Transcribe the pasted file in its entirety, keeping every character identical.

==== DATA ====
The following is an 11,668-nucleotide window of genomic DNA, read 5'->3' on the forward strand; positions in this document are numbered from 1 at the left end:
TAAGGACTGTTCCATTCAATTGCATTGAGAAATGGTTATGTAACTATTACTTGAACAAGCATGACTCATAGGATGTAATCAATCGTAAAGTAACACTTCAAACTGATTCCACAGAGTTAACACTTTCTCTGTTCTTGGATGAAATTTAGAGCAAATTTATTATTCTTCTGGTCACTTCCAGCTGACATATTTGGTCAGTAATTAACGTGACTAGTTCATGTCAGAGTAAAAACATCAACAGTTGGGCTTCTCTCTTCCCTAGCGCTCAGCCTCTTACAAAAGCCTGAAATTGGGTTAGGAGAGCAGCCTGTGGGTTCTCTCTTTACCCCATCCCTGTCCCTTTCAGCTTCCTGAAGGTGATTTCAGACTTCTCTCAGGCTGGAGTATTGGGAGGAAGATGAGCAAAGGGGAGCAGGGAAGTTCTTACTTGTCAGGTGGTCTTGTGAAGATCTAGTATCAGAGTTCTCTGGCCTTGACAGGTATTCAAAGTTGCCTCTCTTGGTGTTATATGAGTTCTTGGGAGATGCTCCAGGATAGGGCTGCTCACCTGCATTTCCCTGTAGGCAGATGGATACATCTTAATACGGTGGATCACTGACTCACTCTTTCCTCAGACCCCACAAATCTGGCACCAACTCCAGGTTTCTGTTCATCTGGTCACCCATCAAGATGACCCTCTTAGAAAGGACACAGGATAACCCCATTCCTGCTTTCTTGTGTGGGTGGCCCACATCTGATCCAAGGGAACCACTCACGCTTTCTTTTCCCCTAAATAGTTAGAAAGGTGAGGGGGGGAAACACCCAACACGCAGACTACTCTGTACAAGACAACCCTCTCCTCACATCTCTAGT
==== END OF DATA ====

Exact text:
The following is an 11,668-nucleotide window of genomic DNA, read 5'->3' on the forward strand; positions in this document are numbered from 1 at the left end:
TAAGGACTGTTCCATTCAATTGCATTGAGAAATGGTTATGTAACTATTACTTGAACAAGCATGACTCATAGGATGTAATCAATCGTAAAGTAACACTTCAAACTGATTCCACAGAGTTAACACTTTCTCTGTTCTTGGATGAAATTTAGAGCAAATTTATTATTCTTCTGGTCACTTCCAGCTGACATATTTGGTCAGTAATTAACGTGACTAGTTCATGTCAGAGTAAAAACATCAACAGTTGGGCTTCTCTCTTCCCTAGCGCTCAGCCTCTTACAAAAGCCTGAAATTGGGTTAGGAGAGCAGCCTGTGGGTTCTCTCTTTACCCCATCCCTGTCCCTTTCAGCTTCCTGAAGGTGATTTCAGACTTCTCTCAGGCTGGAGTATTGGGAGGAAGATGAGCAAAGGGGAGCAGGGAAGTTCTTACTTGTCAGGTGGTCTTGTGAAGATCTAGTATCAGAGTTCTCTGGCCTTGACAGGTATTCAAAGTTGCCTCTCTTGGTGTTATATGAGTTCTTGGGAGATGCTCCAGGATAGGGCTGCTCACCTGCATTTCCCTGTAGGCAGATGGATACATCTTAATACGGTGGATCACTGACTCACTCTTTCCTCAGACCCCACAAATCTGGCACCAACTCCAGGTTTCTGTTCATCTGGTCACCCATCAAGATGACCCTCTTAGAAAGGACACAGGATAACCCCATTCCTGCTTTCTTGTGTGGGTGGCCCACATCTGATCCAAGGGAACCACTCACGCTTTCTTTTCCCCTAAATAGTTAGAAAGGTGAGGGGGGGAAACACCCAACACGCAGACTACTCTGTACAAGACAACCCTCTCCTCACATCTCTAGT